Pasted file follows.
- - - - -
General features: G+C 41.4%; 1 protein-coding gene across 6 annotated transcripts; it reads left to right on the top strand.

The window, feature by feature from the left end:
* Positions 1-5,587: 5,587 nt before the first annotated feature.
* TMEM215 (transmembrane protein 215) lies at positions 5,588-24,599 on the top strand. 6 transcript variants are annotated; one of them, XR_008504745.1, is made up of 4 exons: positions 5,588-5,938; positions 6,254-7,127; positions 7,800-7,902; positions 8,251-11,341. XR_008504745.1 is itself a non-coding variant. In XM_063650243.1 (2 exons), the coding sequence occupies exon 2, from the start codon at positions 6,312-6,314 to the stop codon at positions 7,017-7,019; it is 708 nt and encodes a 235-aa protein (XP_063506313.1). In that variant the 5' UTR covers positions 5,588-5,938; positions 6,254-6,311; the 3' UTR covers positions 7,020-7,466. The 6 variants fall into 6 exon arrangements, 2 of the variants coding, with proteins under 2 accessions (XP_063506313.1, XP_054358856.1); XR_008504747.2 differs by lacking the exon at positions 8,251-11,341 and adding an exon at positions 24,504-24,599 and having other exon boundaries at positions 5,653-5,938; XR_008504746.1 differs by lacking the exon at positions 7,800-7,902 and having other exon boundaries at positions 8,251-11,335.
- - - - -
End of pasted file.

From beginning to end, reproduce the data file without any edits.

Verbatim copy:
General features: G+C 41.4%; 1 protein-coding gene across 6 annotated transcripts; it reads left to right on the top strand.

The window, feature by feature from the left end:
* Positions 1-5,587: 5,587 nt before the first annotated feature.
* TMEM215 (transmembrane protein 215) lies at positions 5,588-24,599 on the top strand. 6 transcript variants are annotated; one of them, XR_008504745.1, is made up of 4 exons: positions 5,588-5,938; positions 6,254-7,127; positions 7,800-7,902; positions 8,251-11,341. XR_008504745.1 is itself a non-coding variant. In XM_063650243.1 (2 exons), the coding sequence occupies exon 2, from the start codon at positions 6,312-6,314 to the stop codon at positions 7,017-7,019; it is 708 nt and encodes a 235-aa protein (XP_063506313.1). In that variant the 5' UTR covers positions 5,588-5,938; positions 6,254-6,311; the 3' UTR covers positions 7,020-7,466. The 6 variants fall into 6 exon arrangements, 2 of the variants coding, with proteins under 2 accessions (XP_063506313.1, XP_054358856.1); XR_008504747.2 differs by lacking the exon at positions 8,251-11,341 and adding an exon at positions 24,504-24,599 and having other exon boundaries at positions 5,653-5,938; XR_008504746.1 differs by lacking the exon at positions 7,800-7,902 and having other exon boundaries at positions 8,251-11,335.